Tuesday, September 17, 2013

Uptalk valve

The ultimate in uptalk...

"I know, right?"

Seemingly ubiquitous and horribly conspicuous among people under thirty, its putative purpose is to show affirmation and agreement with an observation or statement made by another person. Yet at the same time, it is also a request that the other person validate said affirmation and agreement.

Not only does it evince an inability to make an assertion of one's own, it even shows an alarming level of uncertainty in simply being able to wholly agree with what someone else says.

Forget leaders, this generation struggles even to be followers!

8 comments:

Anonymous said...

Kids these days. Get off my F***ing lawn!

Assistant Village Idiot said...

I think that has always been a majority approach. Believing what others believe has enormous survival value.

House Perspicacity said...

Makes sense. People with insecure psychological structures are always looking for validation of their position.

Sheeple all look to each other for support, big surprise.

silly girl said...

What AVI said.

In a world where truth has no value, consensus is the only safety.


http://www.youtube.com/watch?v=hnjJvzprjN0

Anonymous said...

The "upward glide" at the end of factual declarative statements makes 'em sound like castrated pussies.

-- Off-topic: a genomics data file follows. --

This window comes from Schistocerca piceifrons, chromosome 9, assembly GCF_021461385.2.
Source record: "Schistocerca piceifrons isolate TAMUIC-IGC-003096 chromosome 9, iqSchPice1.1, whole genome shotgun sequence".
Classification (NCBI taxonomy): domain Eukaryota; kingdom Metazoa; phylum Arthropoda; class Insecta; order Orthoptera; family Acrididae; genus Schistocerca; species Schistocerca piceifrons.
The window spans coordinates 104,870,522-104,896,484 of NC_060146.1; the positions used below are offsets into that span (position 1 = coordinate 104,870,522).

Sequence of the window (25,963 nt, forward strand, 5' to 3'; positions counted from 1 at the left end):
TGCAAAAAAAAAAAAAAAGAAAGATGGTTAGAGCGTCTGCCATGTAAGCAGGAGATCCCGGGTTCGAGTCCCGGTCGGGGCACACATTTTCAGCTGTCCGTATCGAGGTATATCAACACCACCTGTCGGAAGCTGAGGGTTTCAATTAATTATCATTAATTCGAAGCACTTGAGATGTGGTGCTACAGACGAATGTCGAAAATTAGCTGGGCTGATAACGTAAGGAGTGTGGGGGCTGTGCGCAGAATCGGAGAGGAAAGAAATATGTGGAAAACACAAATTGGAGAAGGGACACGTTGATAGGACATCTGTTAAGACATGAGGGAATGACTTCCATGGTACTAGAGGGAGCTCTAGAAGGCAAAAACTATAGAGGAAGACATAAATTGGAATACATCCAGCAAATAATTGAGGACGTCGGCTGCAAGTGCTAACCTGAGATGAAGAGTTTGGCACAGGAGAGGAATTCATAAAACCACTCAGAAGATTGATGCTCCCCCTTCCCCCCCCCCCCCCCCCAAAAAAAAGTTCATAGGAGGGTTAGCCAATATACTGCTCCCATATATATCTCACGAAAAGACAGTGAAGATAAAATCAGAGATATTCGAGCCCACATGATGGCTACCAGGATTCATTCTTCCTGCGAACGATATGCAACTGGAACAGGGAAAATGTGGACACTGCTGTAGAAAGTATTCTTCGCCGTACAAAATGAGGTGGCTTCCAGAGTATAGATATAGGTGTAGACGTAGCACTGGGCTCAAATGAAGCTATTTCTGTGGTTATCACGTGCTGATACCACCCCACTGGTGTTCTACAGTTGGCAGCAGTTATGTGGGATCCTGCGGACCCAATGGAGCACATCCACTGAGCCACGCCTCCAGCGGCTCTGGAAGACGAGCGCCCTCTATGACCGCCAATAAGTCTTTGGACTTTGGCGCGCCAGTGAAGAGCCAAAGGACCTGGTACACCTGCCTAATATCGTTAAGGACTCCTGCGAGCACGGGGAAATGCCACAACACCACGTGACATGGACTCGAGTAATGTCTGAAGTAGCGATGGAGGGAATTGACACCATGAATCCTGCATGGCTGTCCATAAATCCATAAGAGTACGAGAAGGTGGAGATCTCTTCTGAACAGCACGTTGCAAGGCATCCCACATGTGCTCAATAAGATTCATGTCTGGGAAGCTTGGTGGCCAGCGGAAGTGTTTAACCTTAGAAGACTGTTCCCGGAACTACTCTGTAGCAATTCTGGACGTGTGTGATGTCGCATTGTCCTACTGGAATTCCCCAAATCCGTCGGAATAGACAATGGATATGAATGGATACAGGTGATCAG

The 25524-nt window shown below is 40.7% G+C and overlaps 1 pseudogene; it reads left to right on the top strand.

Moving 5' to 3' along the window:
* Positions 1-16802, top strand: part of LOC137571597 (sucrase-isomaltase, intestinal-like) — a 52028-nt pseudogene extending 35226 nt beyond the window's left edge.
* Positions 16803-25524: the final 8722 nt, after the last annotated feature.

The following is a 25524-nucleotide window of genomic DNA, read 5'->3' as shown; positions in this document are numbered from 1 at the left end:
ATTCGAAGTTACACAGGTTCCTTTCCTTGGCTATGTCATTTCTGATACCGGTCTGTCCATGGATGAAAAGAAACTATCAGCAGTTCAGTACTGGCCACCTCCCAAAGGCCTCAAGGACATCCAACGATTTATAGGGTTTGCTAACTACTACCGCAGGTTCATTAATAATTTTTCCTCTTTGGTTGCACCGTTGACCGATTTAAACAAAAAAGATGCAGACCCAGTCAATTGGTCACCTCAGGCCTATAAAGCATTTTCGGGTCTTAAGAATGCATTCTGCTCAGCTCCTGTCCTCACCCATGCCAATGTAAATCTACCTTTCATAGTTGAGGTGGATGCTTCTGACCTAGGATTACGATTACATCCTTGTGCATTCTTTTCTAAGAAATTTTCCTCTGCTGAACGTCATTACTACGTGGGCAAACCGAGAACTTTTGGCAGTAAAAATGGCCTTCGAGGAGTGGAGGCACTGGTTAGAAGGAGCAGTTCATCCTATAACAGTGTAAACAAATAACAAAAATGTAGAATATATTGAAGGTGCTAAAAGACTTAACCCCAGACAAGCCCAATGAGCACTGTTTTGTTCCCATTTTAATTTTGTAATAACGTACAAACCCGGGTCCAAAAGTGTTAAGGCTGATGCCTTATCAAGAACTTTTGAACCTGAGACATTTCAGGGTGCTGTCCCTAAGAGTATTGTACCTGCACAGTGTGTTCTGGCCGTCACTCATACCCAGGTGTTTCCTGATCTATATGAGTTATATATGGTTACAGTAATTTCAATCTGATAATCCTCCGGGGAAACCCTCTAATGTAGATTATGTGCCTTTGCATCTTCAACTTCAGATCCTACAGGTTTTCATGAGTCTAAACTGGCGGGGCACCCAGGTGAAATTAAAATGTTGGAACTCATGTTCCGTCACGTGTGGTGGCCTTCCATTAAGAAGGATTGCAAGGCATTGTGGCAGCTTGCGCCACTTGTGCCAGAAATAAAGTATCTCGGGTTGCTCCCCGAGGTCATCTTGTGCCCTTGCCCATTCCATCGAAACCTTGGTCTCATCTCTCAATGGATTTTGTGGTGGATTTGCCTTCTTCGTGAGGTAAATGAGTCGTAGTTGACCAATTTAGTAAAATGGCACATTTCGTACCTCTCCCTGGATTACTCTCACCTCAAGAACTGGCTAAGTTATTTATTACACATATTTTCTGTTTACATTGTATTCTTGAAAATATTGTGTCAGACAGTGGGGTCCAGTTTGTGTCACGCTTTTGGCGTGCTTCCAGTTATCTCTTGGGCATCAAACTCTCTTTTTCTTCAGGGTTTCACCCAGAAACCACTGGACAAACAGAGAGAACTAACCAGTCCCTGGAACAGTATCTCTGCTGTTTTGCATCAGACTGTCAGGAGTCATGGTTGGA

The starting of declarative sentences with "So,..." is an even bigger annoyance. You can find articles on the phenomenon.

Of late, I have noticed two additional things:

1.) BIG: The "nasal-isation" of the letter 't' - the word 'written' gets pronounced WRIHH-'n...forgotten becomes fer-GAHH-'n. No contact of tongue to upper dental region whatsoever. Direct influence of the undertow, quite possibly.

2.) Syntax/grammar: With each week that passes, I stumble across increasing levels of utterly incoherent English in blog comments and various "how to" pages. Reason: More computers across the third world (abroad) and also more computers in the Third World (by which I mean my country, the U.S.).

Anonymous said...

Sounds more non-committal. Definitely a sign of struggling to be a follower.

Ed Tom Kowalsky said...

I had never even noticed this vapid cultural phenomenon before reading AE's post. Now I hear it all the time. Thanks a lot, AE!

Alan Randolf said...

Does kylie sparks really need to be in that video?

Al
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